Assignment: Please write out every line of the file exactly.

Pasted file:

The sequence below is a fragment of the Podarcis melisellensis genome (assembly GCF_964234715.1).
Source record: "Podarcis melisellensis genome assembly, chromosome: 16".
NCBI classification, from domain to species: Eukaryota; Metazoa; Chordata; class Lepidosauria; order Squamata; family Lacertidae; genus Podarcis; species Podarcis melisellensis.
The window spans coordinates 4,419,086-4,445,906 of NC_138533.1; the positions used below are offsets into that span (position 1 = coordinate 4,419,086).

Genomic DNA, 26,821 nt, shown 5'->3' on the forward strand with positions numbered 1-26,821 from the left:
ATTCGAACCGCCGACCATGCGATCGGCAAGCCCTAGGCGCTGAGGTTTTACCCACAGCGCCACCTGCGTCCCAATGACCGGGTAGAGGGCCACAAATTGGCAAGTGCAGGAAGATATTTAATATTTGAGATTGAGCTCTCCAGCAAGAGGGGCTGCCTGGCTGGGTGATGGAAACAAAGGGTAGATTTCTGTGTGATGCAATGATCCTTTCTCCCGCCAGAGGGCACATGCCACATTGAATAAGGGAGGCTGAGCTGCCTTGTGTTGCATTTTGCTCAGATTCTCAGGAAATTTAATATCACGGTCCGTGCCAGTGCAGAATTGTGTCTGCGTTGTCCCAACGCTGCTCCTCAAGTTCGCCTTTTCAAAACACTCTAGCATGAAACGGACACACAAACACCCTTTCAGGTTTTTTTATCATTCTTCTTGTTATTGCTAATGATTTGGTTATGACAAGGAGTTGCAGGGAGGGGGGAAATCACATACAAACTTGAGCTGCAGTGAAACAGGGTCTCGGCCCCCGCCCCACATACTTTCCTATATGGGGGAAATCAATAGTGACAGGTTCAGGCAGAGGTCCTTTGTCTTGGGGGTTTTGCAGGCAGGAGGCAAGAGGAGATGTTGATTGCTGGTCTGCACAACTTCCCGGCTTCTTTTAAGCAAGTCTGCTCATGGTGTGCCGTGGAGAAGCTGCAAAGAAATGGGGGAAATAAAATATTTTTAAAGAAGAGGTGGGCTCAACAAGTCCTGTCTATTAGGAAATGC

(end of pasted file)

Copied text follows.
The sequence below is a fragment of the Podarcis melisellensis genome (assembly GCF_964234715.1).
Source record: "Podarcis melisellensis genome assembly, chromosome: 16".
NCBI classification, from domain to species: Eukaryota; Metazoa; Chordata; class Lepidosauria; order Squamata; family Lacertidae; genus Podarcis; species Podarcis melisellensis.
The window spans coordinates 4,419,086-4,445,906 of NC_138533.1; the positions used below are offsets into that span (position 1 = coordinate 4,419,086).

Genomic DNA, 26,821 nt, shown 5'->3' on the forward strand with positions numbered 1-26,821 from the left:
ATTCGAACCGCCGACCATGCGATCGGCAAGCCCTAGGCGCTGAGGTTTTACCCACAGCGCCACCTGCGTCCCAATGACCGGGTAGAGGGCCACAAATTGGCAAGTGCAGGAAGATATTTAATATTTGAGATTGAGCTCTCCAGCAAGAGGGGCTGCCTGGCTGGGTGATGGAAACAAAGGGTAGATTTCTGTGTGATGCAATGATCCTTTCTCCCGCCAGAGGGCACATGCCACATTGAATAAGGGAGGCTGAGCTGCCTTGTGTTGCATTTTGCTCAGATTCTCAGGAAATTTAATATCACGGTCCGTGCCAGTGCAGAATTGTGTCTGCGTTGTCCCAACGCTGCTCCTCAAGTTCGCCTTTTCAAAACACTCTAGCATGAAACGGACACACAAACACCCTTTCAGGTTTTTTTATCATTCTTCTTGTTATTGCTAATGATTTGGTTATGACAAGGAGTTGCAGGGAGGGGGGAAATCACATACAAACTTGAGCTGCAGTGAAACAGGGTCTCGGCCCCCGCCCCACATACTTTCCTATATGGGGGAAATCAATAGTGACAGGTTCAGGCAGAGGTCCTTTGTCTTGGGGGTTTTGCAGGCAGGAGGCAAGAGGAGATGTTGATTGCTGGTCTGCACAACTTCCCGGCTTCTTTTAAGCAAGTCTGCTCATGGTGTGCCGTGGAGAAGCTGCAAAGAAATGGGGGAAATAAAATATTTTTAAAGAAGAGGTGGGCTCAACAAGTCCTGTCTATTAGGAAATGC